Diet and osteoarthritis

Osteoarthritis is a condition in which the cushion of cartilage between your joints breaks down and wears away. It can cause severe joint pain and swelling.

Osteoarthritis (OA) is an inflammatory condition. Eating foods that contribute to inflammation in the body can aggravate its symptoms. Avoiding certain foods could help you prevent OA flare-ups.

We’ll explore six foods to avoid when you have OA.

Sugar-rich carbohydrates, such as processed cakes, cookies, and bakery items, may change your body’s immune response to disease, according to one study. This reaction can worsen inflammation and leave your strained joints feeling even weaker.

Natural substitutes, such as pure maple syrup and honey, may appease your sweet tooth without contributing to OA symptoms.

Eating too much sodium causes your cells to retain water. This means they swell up.

Your body does need sodium to function. However, eating too much leads to an inflammatory reaction. This can contribute to joint damage.

According to the Centers for Disease Control and Prevention (CDC), most Americans consume too much sodium daily. To cut back on sodium, try swapping out salt for other spices, such as lemon zest, or flavored black peppers like garlic pepper, to enhance your food.

The Arthritis Foundation points out that foods high in saturated fats, such as fries and doughnuts, can increase inflammation in the body and make OA pain worse.

The oils used to fry foods create chemical reaction in your body and can raise your cholesterol.

Stick with foods baked without any oil additives. When you need to use oil to cook with, opt for a small amount of olive or avocado oil instead.

Refined wheat products, like white bread, stimulate your body’s inflammatory response. That’s why eating a lot of refined pastas, cereals, and grain products might make your OA pain flare up.

To avoid this, choose whole grains whenever possible. Avoid heavily processed bread products. – Whole grains and yeast additives that contain gluten may also affect OA pain.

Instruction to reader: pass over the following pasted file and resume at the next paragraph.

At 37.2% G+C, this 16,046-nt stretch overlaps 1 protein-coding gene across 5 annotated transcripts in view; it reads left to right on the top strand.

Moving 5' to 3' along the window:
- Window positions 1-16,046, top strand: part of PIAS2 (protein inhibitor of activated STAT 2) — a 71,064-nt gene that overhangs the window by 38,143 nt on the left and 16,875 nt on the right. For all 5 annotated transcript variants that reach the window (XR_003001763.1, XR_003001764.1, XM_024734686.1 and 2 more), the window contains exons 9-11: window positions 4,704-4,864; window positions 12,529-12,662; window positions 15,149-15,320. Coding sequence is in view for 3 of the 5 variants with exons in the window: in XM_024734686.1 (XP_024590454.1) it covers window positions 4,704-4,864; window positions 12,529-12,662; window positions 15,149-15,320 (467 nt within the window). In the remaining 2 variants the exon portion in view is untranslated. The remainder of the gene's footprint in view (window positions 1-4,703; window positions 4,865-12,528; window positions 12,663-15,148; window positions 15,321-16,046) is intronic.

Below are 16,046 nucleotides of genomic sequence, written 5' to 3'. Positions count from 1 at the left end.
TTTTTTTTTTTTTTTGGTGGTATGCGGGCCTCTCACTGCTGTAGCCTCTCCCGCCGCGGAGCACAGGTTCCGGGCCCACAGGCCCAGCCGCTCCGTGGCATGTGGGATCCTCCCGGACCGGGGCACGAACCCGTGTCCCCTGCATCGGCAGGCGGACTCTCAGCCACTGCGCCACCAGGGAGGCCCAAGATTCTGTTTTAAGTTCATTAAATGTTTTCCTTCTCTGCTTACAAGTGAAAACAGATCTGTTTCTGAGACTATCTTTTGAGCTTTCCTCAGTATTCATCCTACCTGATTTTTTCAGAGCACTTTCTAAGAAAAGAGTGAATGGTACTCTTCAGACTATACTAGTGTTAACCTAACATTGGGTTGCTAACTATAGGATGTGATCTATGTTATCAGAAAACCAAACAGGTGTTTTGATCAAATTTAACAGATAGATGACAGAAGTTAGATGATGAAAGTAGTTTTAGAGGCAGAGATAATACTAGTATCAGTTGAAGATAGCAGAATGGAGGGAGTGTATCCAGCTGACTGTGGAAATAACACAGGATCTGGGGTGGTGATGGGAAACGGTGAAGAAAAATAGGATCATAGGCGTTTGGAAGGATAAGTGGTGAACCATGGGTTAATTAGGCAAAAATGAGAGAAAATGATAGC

According to Harvard Medical School, you should limit your intake of foods containing omega-6 fatty acids, such as egg yolks and red meat. Saturated fats may increase levels of inflammation in the body, making OA pain worse.

Eating foods rich in omega-3s, such as salmon, walnuts, and soy, will give you the protein you need without worsening your OA symptoms.

Some believe dairy products may cause inflammation in some people, which can lead to arthritis pain. A study found that people with arthritis who avoided animal milks and other inflammatory triggers experienced a significant improvement in their symptoms.

Research exploring the link between dairy and inflammation is conflicting. But, it wouldn’t be harmful to try substituting dairy with a healthy nondairy alternative like almond milk, or an anti-inflammatory like flax milk, to see how your body responds.

Make sure to avoid carrageenan found in these milks. This is an additive derived from seaweed that can cause gastrointestinal symptoms and weaken intestinal permeability.

Most experts discourage drinking alcohol to excess when you have OA. Drinking alcohol, especially beer, can contribute to flare-ups because of high purine levels in commercial alcohol products.

Also, most arthritis medication will interact with alcohol, which affects the effectiveness of the drug and can be dangerous.

Many foods people with OA should avoid also happen to be foods that interfere with a healthy diet.

Limiting these foods can benefit your OA by reducing levels of inflammation in your body and even helping you lose weight.

Even small incremental weight loss can make a difference in OA symptom severity. For more information, speak to your doctor about how your diet might be affecting your arthritis symptoms.